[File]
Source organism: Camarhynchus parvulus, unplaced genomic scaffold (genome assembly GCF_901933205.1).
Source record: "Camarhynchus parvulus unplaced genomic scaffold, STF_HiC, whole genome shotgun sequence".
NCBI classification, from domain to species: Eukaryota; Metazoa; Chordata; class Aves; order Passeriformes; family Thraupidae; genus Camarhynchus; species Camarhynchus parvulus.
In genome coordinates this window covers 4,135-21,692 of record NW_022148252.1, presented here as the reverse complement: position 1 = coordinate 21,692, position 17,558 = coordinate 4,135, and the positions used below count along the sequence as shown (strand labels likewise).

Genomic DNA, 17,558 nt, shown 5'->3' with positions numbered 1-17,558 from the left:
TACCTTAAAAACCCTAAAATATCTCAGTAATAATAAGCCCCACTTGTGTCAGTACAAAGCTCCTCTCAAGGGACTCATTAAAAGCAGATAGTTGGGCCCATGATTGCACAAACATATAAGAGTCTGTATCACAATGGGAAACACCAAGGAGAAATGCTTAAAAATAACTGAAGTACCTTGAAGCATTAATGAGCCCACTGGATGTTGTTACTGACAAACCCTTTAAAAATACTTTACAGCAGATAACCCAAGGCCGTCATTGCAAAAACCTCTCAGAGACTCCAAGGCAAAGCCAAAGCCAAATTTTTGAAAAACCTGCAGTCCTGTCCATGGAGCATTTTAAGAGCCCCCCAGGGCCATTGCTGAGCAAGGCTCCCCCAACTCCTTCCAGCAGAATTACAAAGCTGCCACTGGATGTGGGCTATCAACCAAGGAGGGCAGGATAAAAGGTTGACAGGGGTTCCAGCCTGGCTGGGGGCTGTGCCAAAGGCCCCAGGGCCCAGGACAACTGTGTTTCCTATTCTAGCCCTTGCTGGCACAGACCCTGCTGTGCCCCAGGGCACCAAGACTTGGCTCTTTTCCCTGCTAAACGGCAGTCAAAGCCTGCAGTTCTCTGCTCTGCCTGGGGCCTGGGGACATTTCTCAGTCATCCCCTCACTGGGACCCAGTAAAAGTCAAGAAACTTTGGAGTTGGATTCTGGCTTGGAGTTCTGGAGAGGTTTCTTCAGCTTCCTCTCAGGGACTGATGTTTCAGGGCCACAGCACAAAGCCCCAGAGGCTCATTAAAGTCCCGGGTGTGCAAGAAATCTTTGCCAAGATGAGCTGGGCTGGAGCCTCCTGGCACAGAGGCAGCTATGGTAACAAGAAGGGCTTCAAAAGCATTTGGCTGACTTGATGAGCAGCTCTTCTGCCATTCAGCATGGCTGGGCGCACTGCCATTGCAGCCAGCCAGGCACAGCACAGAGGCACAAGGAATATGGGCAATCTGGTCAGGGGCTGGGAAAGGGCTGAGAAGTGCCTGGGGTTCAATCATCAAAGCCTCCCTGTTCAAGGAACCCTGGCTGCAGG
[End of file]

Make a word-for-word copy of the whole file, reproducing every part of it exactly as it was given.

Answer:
Source organism: Camarhynchus parvulus, unplaced genomic scaffold (genome assembly GCF_901933205.1).
Source record: "Camarhynchus parvulus unplaced genomic scaffold, STF_HiC, whole genome shotgun sequence".
NCBI classification, from domain to species: Eukaryota; Metazoa; Chordata; class Aves; order Passeriformes; family Thraupidae; genus Camarhynchus; species Camarhynchus parvulus.
In genome coordinates this window covers 4,135-21,692 of record NW_022148252.1, presented here as the reverse complement: position 1 = coordinate 21,692, position 17,558 = coordinate 4,135, and the positions used below count along the sequence as shown (strand labels likewise).

Genomic DNA, 17,558 nt, shown 5'->3' with positions numbered 1-17,558 from the left:
TACCTTAAAAACCCTAAAATATCTCAGTAATAATAAGCCCCACTTGTGTCAGTACAAAGCTCCTCTCAAGGGACTCATTAAAAGCAGATAGTTGGGCCCATGATTGCACAAACATATAAGAGTCTGTATCACAATGGGAAACACCAAGGAGAAATGCTTAAAAATAACTGAAGTACCTTGAAGCATTAATGAGCCCACTGGATGTTGTTACTGACAAACCCTTTAAAAATACTTTACAGCAGATAACCCAAGGCCGTCATTGCAAAAACCTCTCAGAGACTCCAAGGCAAAGCCAAAGCCAAATTTTTGAAAAACCTGCAGTCCTGTCCATGGAGCATTTTAAGAGCCCCCCAGGGCCATTGCTGAGCAAGGCTCCCCCAACTCCTTCCAGCAGAATTACAAAGCTGCCACTGGATGTGGGCTATCAACCAAGGAGGGCAGGATAAAAGGTTGACAGGGGTTCCAGCCTGGCTGGGGGCTGTGCCAAAGGCCCCAGGGCCCAGGACAACTGTGTTTCCTATTCTAGCCCTTGCTGGCACAGACCCTGCTGTGCCCCAGGGCACCAAGACTTGGCTCTTTTCCCTGCTAAACGGCAGTCAAAGCCTGCAGTTCTCTGCTCTGCCTGGGGCCTGGGGACATTTCTCAGTCATCCCCTCACTGGGACCCAGTAAAAGTCAAGAAACTTTGGAGTTGGATTCTGGCTTGGAGTTCTGGAGAGGTTTCTTCAGCTTCCTCTCAGGGACTGATGTTTCAGGGCCACAGCACAAAGCCCCAGAGGCTCATTAAAGTCCCGGGTGTGCAAGAAATCTTTGCCAAGATGAGCTGGGCTGGAGCCTCCTGGCACAGAGGCAGCTATGGTAACAAGAAGGGCTTCAAAAGCATTTGGCTGACTTGATGAGCAGCTCTTCTGCCATTCAGCATGGCTGGGCGCACTGCCATTGCAGCCAGCCAGGCACAGCACAGAGGCACAAGGAATATGGGCAATCTGGTCAGGGGCTGGGAAAGGGCTGAGAAGTGCCTGGGGTTCAATCATCAAAGCCTCCCTGTTCAAGGAACCCTGGCTGCAGG